- The latest Transforming Business survey asked respondents if their company has experienced a change in corporate culture in the past 12 months.
- Many respondents indicated positive changes in the work culture, but still expressed frustration with the challenges of working remotely.
- Visit the Insider’s Transforming Business home page for more stories.
The year 2020 saw an unprecedented number of office and head office buildings shut down in compliance with social distancing restrictions and other public health concerns. As the pandemic continues, businesses are still wondering how to keep their employees connected and the teams that run efficiently. Among white-collar workers, the response to remote working has been mixed, despite the many tools available that have made the transition away from physical offices extremely convenient for most office managers.
The latest Transforming Business survey found that as work life has become more flexible and less hectic for many white-collar workers, some workers have noted that this shift has come with some unfortunate tradeoffs. The past year shed light on the pros and cons of remote working arrangements for almost all of the 614 business leaders surveyed in multiple regions, including North America, Europe and Asia.
More time with family and friends
When asked if their company has experienced a change in corporate culture due to the pandemic or other external factors, 538 of 614 respondents answered “not really”. However, a few went on to describe how the pandemic and the massive shift to remote working has affected their business atmosphere in more positive ways. Their responses have been kept anonymous for the sake of privacy.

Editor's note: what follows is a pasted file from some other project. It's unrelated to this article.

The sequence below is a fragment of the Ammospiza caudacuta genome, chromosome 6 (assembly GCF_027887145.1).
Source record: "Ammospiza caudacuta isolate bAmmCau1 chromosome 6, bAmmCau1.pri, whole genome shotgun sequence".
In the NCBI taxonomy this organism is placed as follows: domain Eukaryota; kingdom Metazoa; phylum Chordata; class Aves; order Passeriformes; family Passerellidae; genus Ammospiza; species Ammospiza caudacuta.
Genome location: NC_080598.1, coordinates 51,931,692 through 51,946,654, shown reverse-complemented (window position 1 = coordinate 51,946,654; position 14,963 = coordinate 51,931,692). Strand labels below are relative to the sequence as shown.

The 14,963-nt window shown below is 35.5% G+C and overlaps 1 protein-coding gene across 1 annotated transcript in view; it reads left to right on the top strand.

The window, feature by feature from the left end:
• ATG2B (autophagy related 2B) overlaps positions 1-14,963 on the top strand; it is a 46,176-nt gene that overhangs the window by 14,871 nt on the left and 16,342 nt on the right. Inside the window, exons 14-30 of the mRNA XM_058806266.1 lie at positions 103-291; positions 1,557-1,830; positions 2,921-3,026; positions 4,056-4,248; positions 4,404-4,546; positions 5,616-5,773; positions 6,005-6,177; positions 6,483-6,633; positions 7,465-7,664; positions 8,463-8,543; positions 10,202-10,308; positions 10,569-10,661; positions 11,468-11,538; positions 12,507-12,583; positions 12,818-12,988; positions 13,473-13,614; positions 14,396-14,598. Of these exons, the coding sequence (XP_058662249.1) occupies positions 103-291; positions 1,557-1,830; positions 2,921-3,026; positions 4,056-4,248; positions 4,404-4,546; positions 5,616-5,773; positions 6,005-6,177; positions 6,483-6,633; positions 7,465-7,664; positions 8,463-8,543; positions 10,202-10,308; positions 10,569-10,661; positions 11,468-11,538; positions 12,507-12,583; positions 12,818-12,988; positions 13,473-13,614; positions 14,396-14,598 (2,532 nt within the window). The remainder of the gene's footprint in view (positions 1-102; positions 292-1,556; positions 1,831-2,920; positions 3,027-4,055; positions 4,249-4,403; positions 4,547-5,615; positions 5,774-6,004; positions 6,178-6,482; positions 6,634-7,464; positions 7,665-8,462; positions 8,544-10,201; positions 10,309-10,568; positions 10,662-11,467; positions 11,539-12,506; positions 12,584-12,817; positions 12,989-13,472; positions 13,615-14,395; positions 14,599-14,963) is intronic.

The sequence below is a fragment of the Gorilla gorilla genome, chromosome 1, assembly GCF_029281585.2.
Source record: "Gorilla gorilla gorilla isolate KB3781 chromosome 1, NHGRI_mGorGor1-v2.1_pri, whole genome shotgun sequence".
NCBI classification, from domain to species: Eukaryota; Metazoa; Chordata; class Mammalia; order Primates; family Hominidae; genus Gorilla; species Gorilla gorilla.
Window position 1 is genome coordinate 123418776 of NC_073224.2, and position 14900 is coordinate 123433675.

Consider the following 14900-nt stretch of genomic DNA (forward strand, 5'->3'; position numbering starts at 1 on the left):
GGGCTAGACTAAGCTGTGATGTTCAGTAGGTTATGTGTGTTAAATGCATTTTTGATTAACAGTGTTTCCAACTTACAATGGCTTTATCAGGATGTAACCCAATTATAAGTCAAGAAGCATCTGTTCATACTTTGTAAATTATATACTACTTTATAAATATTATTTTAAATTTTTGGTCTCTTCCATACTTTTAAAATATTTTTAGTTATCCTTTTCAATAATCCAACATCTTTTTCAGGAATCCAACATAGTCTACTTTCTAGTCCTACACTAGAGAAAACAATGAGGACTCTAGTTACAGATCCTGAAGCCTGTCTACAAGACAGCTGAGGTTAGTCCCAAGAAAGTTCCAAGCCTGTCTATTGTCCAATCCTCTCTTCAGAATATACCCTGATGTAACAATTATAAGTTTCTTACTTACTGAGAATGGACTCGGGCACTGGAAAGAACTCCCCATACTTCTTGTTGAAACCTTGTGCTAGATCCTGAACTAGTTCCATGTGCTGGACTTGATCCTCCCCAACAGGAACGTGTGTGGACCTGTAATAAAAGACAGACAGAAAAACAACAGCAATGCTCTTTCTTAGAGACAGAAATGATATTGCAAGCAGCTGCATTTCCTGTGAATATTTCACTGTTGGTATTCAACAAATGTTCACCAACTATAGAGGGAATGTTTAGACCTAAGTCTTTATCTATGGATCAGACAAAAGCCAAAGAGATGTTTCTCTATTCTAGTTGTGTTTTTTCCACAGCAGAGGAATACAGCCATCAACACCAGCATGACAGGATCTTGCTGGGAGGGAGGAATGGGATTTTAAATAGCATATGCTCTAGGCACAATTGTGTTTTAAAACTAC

A respondent from the United States said his business “is family oriented and understands the challenges our employees face.”
As the pandemic was in full swing last spring, HR staff, office managers and executives had to adapt their new virtual offices and business practices to be more flexible with the home life of employees, especially those with young children and struggled to find child care. and navigate school closures for months. Another US respondent said the pandemic had made their business “More respectful of people’s family challenges.”
Besides employee relations, the pandemic has also affected business operations in many industries.
One interviewee in the United States said their business had focused on “More people than product.” For many retail and consumer-oriented businesses around the world, the lack of social interaction and restrictions on in-person sales have prompted many businesses to focus and rethink their approach to customer service.
Less time spent bonding with colleagues
A few survey respondents indicated that there had been negative impacts of the culture change observed in their businesses. Specifically, the lack of interaction with colleagues was a concern.
A US respondent told Insider, “We have our meeting less often and we don’t have fun meeting together, so we sort of disassociate ourselves from colleagues who aren’t working on the same project. “
This disconnection between colleagues can have a negative impact on productivity and corporate culture. Some business leaders have encouraged their employees to work from their desks.
Another respondent from Canada said: “There is more leniency in working from home, but they would much prefer to have us in the office; in fact, people who work in the office receive bonuses like food and gifts. “
This SurveyMonkey Audience survey targeted people who work in a management function in their company according to the audience panel. They included respondents from Hong Kong (n = 50), Singapore (n = 50), United States (n = 207), Canada (n = 104), France (n = 52), United Kingdom United (n = 51), Germany (n = 50) and India (n = 50), with local translations in Germany and France. Respondents are encouraged to complete surveys through charitable contributions. Generally speaking, digital surveys tend to favor people with internet access. SurveyMonkey Audience does not attempt to weight its sample based on race or income. Survey data collected a total of 614 respondents on March 3-4, 2021.